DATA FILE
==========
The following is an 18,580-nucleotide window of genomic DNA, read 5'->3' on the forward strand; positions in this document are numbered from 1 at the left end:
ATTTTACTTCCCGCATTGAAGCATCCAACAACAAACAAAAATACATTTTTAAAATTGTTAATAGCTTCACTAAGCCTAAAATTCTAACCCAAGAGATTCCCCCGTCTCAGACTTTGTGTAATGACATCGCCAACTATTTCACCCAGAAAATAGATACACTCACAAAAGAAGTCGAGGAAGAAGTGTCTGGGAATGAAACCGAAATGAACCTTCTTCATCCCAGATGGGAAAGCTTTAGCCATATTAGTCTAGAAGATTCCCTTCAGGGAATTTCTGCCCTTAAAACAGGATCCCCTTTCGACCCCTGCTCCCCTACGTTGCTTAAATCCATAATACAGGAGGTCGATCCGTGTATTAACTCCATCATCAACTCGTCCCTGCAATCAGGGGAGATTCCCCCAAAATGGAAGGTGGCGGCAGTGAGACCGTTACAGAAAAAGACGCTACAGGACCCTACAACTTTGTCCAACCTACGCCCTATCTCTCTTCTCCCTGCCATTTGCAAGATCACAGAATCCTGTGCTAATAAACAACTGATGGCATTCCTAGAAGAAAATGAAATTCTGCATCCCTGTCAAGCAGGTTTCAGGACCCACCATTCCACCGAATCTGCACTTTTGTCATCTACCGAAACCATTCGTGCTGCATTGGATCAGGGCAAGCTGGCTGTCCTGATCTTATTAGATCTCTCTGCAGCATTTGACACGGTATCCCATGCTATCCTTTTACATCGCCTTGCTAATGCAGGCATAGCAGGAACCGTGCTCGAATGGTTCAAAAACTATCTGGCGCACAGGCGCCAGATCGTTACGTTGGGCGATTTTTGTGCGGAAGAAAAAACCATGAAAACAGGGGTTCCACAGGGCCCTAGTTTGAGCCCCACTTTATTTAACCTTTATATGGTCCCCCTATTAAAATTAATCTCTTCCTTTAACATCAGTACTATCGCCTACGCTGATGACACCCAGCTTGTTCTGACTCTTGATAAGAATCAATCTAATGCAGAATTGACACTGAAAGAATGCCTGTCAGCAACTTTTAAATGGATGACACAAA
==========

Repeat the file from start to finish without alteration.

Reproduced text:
The following is an 18,580-nucleotide window of genomic DNA, read 5'->3' on the forward strand; positions in this document are numbered from 1 at the left end:
ATTTTACTTCCCGCATTGAAGCATCCAACAACAAACAAAAATACATTTTTAAAATTGTTAATAGCTTCACTAAGCCTAAAATTCTAACCCAAGAGATTCCCCCGTCTCAGACTTTGTGTAATGACATCGCCAACTATTTCACCCAGAAAATAGATACACTCACAAAAGAAGTCGAGGAAGAAGTGTCTGGGAATGAAACCGAAATGAACCTTCTTCATCCCAGATGGGAAAGCTTTAGCCATATTAGTCTAGAAGATTCCCTTCAGGGAATTTCTGCCCTTAAAACAGGATCCCCTTTCGACCCCTGCTCCCCTACGTTGCTTAAATCCATAATACAGGAGGTCGATCCGTGTATTAACTCCATCATCAACTCGTCCCTGCAATCAGGGGAGATTCCCCCAAAATGGAAGGTGGCGGCAGTGAGACCGTTACAGAAAAAGACGCTACAGGACCCTACAACTTTGTCCAACCTACGCCCTATCTCTCTTCTCCCTGCCATTTGCAAGATCACAGAATCCTGTGCTAATAAACAACTGATGGCATTCCTAGAAGAAAATGAAATTCTGCATCCCTGTCAAGCAGGTTTCAGGACCCACCATTCCACCGAATCTGCACTTTTGTCATCTACCGAAACCATTCGTGCTGCATTGGATCAGGGCAAGCTGGCTGTCCTGATCTTATTAGATCTCTCTGCAGCATTTGACACGGTATCCCATGCTATCCTTTTACATCGCCTTGCTAATGCAGGCATAGCAGGAACCGTGCTCGAATGGTTCAAAAACTATCTGGCGCACAGGCGCCAGATCGTTACGTTGGGCGATTTTTGTGCGGAAGAAAAAACCATGAAAACAGGGGTTCCACAGGGCCCTAGTTTGAGCCCCACTTTATTTAACCTTTATATGGTCCCCCTATTAAAATTAATCTCTTCCTTTAACATCAGTACTATCGCCTACGCTGATGACACCCAGCTTGTTCTGACTCTTGATAAGAATCAATCTAATGCAGAATTGACACTGAAAGAATGCCTGTCAGCAACTTTTAAATGGATGACACAAA